Ring Around the Rosie is a cute, well known little old nursery rhyme, that children still sing today and have sang for hundreds of centuries. The most commonly seen playground act while singing the song would be children standing in a circle, holding hands and skipping in one direction. The children fall down, in a heap or pile, with intention, at the end of the nursery rhythm. "Ring Around the Rosie, A pocket full of posies, Ashes, Ashes, We all fall down" is the most common lyrics to the nursery rhyme in the United States of America.
In the fourteen century, the notorious and unfortunate Black Plague brought death to over twenty-five million people and the folk tale belief is that the happy little, plague inspired nursery rhyme is originated from the Black Plague. A round, red rash was one of the first symptoms of the disease, called the Black Plague. This actually is believed to refer to the first line in the popular nursery rhyme titled Ring Around the Rosie.
People would gently place posies around the people that were infected with this disease. They would also put posies in the pockets of those sick with the Black Plague. They believed that placing the flowers around the ill person would possibly bring protection and prevent others from becoming ill with the plague. Often times, people would carry these flowers around just incase they were to encounter a person infected with the Black Plague. Due to this, many infected people died with a pocket full of posies. This act is said to relate to the second line of the nursery rhyme, a pocket full of posies.
Often times, you would hear a person sneezing that was infected with the Black Plague. Sneezing was one of the more common symptoms of the wide spread plague. This is folk believed to be where the third line of the cute little, plague inspired, nursery rhyme of Ring Around the Rosie comes from, Ashes, Ashes.
Since over twenty-five million people died from the Black Plague, they would have mass burials or mass cremations of the dead bodies. This act is said to refer to the final line to the nursery rhyme, that children merrily sing, the line is, we all fall down. Many people also believed that the Black Plague would eventually wipe out the entire civilization, and this is another thought reason for the last line of the nursery rhyme, we all fall down.
There are several versions of this cute little nursery rhyme, which differs by region, that many children can be heard singing and dancing to in playgrounds and all over the world.
United Kingdom, Republic of Ireland, and South Africa the nursery rhyme is usually sung:
Ring a ring o roses, A pocketful of posies, a tissue, a tissue, We all fall down.
New Zealand and Austria the playground song is usually sung:
Ring a ring a Rosie, A pocketful of posies, a tissue, a tissue, We all fall down.
India the nursery rhyme is usually sung:
Ring a Ring a roses, Pocket full of poses, Husha, Busha, We all fall down.
Louisiana and Southeast Texas the song, the Ring around the Rosie song is usually sung:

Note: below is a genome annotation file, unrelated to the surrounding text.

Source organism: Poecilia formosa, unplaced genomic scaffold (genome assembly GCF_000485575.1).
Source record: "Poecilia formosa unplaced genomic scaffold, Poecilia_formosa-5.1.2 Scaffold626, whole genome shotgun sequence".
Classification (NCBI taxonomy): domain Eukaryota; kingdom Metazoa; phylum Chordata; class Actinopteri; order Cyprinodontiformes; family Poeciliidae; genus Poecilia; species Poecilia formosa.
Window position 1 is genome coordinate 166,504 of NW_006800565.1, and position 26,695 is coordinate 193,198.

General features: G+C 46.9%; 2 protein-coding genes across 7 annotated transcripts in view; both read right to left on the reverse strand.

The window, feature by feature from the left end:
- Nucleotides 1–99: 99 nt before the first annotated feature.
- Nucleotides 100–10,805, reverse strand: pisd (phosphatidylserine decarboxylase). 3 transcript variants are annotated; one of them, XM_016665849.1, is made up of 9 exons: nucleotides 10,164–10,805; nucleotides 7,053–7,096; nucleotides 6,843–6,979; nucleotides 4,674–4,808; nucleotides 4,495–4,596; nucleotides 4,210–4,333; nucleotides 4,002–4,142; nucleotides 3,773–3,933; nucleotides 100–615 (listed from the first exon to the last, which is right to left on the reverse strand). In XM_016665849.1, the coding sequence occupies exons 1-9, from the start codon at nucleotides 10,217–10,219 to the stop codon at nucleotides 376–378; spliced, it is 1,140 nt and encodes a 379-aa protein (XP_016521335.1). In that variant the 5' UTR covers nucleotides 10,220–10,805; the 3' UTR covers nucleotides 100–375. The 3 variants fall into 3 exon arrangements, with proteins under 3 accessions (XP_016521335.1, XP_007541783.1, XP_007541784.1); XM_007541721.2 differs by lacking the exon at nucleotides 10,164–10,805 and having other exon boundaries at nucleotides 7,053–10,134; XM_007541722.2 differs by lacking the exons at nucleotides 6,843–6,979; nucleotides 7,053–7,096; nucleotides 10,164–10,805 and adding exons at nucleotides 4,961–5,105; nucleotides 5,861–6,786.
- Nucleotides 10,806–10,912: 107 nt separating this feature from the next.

Ring around the Rosie, Pocket full of posies, Upstairs, downstairs, We all fall down.
Hundreds of people dispute this theory as to where the meaning of the nursery rhyme song derives from. Some people believe that this theory is just other people trying to make sense of non sense. They believe that others are just seeking to find order in randomness, when the nursery rhyme really has no particular meaning. With so many variations of the plague inspired, Ring Around the Rosie song, it would require quite a feverish imagination to make all the variations relate directly to the notorious Black Plague. Other people believe that the different lyric versions of the song have just changed over time, as all things change over time. Since the actual record of this nursery rhyme first being written down was not until 1881 in Kate Greenway's Mother Goose or the Old Nursery Rhymes many dispute the meaning of the song, the origin of the rhyme and the relationship to the notorious Black Plague. Still, many people believe that the nursery rhyme has been passed down for hundreds of years and many centuries only by word of mouth, and that no one actually felt the song worthily enough to write down until 1881.
I have never actually read a book with this rhyme in it, but have heard the plague inspired nursery rhyme recited a few hundred times during my lifetime. My parents, grandparents, aunts and uncles have all taught me this nursery rhyme and that it was plague inspired, as I have taught my children. It is likely that my children will teach their children and their children's children the Ring Around the Rosie nursery rhyme with which ever origin of the song they choose to believe to be the correct version and lyric.
No one really knows when the rhyme was written, and it very well could have been recited and passed on by word of mouth from one generation to the next without being wrote down. There is no actual proof or evidence that the nursery rhyme's origin can be supported by either theory. It is perfectly possible to argue an endless argument as to where the lyrics really came from. Regardless of the origin of the nursery rhyme children have enjoyed and will continue to enjoy singing and dancing to the lyric for many centuries to come. Some people will continue to firmly believe that the only correct theory of origin is the origin in which they choose to believe. Others will simply ignore the entirety of the dispute or the nursery rhyme and enjoy the children's song for the potential of having fun. Regardless of the history and/or origin of Ring Around the Rosie, the song will be known for many future centuries to come.